The tragic deaths of seven puppies in the cargo hold of an American Airlines jet in early August sparked outrage across the country and shed light on a serious defect in the way the Department of Transportation (DOT) has been tracking and reporting pet-related incidents on commercial flights.
Because the DOT interprets the relevant U.S. law (49 U.S.C. § 41721) as applying only to animals considered “pets,” commercial airlines are not required to report losses, injuries or deaths of animals who are considered “not owned” at the time of their transport—this includes dogs shipped by breeders and puppy mills, as well as show dogs being transported by handlers.
In response, U.S. Senators Robert Menendez (D-NJ), Richard Durbin (D-IL) and Joseph Lieberman (I-CT) have submitted a joint letter to Ray LaHood, U.S. Secretary of Transportation, asserting that the DOT’s “flawed interpretation of laws” has allowed reporting of many airline animal incidents—such as the deaths of the seven puppies in August—to “slip through the cracks.” The senators propose that the DOT review and expand its definitions and regulations to better reflect the intent of Congress that all animal-related airline incidents be reported, regardless of the ownership status of the shipped animals.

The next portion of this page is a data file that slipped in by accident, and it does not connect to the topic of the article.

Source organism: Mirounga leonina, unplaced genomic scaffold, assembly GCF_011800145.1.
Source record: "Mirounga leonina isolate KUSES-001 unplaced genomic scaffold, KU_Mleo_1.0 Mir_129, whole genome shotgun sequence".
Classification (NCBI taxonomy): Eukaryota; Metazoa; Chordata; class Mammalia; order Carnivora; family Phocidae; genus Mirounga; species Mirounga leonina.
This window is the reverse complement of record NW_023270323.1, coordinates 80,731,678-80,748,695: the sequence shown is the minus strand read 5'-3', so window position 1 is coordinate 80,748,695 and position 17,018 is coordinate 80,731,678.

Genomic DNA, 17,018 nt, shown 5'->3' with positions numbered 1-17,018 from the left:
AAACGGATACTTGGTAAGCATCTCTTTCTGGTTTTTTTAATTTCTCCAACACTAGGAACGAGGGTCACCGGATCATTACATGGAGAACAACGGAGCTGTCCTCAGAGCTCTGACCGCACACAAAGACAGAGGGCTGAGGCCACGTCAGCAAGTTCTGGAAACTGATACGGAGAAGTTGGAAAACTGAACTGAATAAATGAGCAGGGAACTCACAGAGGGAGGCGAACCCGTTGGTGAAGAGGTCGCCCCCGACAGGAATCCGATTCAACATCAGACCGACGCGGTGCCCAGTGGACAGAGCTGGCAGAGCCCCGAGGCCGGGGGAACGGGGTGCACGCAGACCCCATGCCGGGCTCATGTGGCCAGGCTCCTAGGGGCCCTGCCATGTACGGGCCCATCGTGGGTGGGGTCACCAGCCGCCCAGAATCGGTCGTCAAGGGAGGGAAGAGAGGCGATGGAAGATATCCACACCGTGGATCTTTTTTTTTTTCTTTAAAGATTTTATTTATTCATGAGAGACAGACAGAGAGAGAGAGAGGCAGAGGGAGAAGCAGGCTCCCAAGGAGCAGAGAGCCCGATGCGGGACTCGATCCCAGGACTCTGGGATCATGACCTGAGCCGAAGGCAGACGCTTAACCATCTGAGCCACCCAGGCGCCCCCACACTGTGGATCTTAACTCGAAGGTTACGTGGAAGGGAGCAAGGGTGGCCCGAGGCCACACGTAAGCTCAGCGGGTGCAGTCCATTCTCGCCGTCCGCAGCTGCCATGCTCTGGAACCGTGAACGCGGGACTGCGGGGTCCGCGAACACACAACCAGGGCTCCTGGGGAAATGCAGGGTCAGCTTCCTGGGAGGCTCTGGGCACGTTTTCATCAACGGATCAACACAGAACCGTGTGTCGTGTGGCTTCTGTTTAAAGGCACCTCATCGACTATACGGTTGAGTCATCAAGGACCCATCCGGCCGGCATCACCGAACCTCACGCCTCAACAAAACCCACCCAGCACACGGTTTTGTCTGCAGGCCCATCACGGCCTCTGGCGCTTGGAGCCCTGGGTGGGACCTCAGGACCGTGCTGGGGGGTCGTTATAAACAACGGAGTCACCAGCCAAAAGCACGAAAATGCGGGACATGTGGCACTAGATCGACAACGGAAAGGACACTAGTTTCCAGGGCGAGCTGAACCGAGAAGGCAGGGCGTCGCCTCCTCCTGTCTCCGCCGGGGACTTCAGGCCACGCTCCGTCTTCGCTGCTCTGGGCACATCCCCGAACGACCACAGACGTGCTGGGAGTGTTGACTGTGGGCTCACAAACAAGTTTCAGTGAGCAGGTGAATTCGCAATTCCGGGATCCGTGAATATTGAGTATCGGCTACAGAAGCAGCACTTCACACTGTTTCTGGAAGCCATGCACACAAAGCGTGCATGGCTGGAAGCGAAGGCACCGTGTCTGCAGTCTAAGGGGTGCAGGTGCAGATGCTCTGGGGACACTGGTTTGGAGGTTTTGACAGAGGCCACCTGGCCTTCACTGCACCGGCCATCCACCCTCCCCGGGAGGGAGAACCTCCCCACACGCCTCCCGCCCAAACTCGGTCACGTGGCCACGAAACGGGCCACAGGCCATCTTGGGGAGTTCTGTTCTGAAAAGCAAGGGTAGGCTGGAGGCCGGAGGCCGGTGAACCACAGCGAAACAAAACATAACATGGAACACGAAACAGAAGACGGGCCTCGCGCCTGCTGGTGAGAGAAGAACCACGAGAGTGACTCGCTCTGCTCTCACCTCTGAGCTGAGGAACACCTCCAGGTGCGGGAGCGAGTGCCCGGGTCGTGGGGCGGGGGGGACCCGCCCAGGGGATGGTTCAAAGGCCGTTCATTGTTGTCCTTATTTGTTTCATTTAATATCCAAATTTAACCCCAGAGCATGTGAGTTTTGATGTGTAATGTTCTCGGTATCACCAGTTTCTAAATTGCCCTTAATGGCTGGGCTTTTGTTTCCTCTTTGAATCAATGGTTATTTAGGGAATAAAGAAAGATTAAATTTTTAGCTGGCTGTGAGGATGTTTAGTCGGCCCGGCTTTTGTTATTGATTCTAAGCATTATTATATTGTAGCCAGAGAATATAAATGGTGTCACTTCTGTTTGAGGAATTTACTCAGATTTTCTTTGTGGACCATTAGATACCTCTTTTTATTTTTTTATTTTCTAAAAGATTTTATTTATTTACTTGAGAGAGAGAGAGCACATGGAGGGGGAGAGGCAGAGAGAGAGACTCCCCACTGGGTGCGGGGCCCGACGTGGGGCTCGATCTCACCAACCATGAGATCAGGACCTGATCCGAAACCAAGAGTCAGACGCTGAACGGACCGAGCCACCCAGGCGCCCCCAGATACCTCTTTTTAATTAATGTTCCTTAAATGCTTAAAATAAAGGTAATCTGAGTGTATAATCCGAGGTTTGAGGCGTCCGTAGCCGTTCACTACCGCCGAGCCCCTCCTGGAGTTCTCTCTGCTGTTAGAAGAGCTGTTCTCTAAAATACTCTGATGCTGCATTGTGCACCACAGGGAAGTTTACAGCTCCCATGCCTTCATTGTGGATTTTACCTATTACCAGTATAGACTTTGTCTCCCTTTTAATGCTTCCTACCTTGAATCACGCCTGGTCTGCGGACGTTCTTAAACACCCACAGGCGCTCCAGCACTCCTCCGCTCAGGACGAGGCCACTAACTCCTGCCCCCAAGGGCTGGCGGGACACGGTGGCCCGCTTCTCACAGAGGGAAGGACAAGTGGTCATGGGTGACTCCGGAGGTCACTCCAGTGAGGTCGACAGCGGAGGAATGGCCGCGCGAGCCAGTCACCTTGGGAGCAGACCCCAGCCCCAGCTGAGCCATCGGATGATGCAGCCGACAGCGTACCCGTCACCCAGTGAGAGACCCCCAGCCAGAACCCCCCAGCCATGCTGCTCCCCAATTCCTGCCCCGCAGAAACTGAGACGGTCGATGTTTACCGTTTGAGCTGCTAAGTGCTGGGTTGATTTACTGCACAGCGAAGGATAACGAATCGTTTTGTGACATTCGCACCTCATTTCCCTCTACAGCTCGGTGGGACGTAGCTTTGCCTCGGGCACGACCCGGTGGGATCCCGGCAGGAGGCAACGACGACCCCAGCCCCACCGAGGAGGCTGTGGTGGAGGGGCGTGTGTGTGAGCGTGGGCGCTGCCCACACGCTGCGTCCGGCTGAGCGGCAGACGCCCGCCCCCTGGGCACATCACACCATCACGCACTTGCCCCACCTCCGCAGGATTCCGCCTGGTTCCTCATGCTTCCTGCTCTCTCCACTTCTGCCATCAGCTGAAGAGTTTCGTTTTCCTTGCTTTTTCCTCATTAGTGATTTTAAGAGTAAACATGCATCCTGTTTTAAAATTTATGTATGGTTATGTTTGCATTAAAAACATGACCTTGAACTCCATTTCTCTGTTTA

The ASPCA would like to remind pet parents that shipping a pet in an airplane’s cargo hold can endanger the animal’s safety. Dog breeds with short or flat noses (“brachycephalic” breeds) like Pugs, Boxers and Bulldogs face particular risk—the DOT reports that these breeds represent about half the pet dogs who die in flight while being transported by their guardians as cargo. If you must transport your pet in this manner, please review our Air Travel Tips.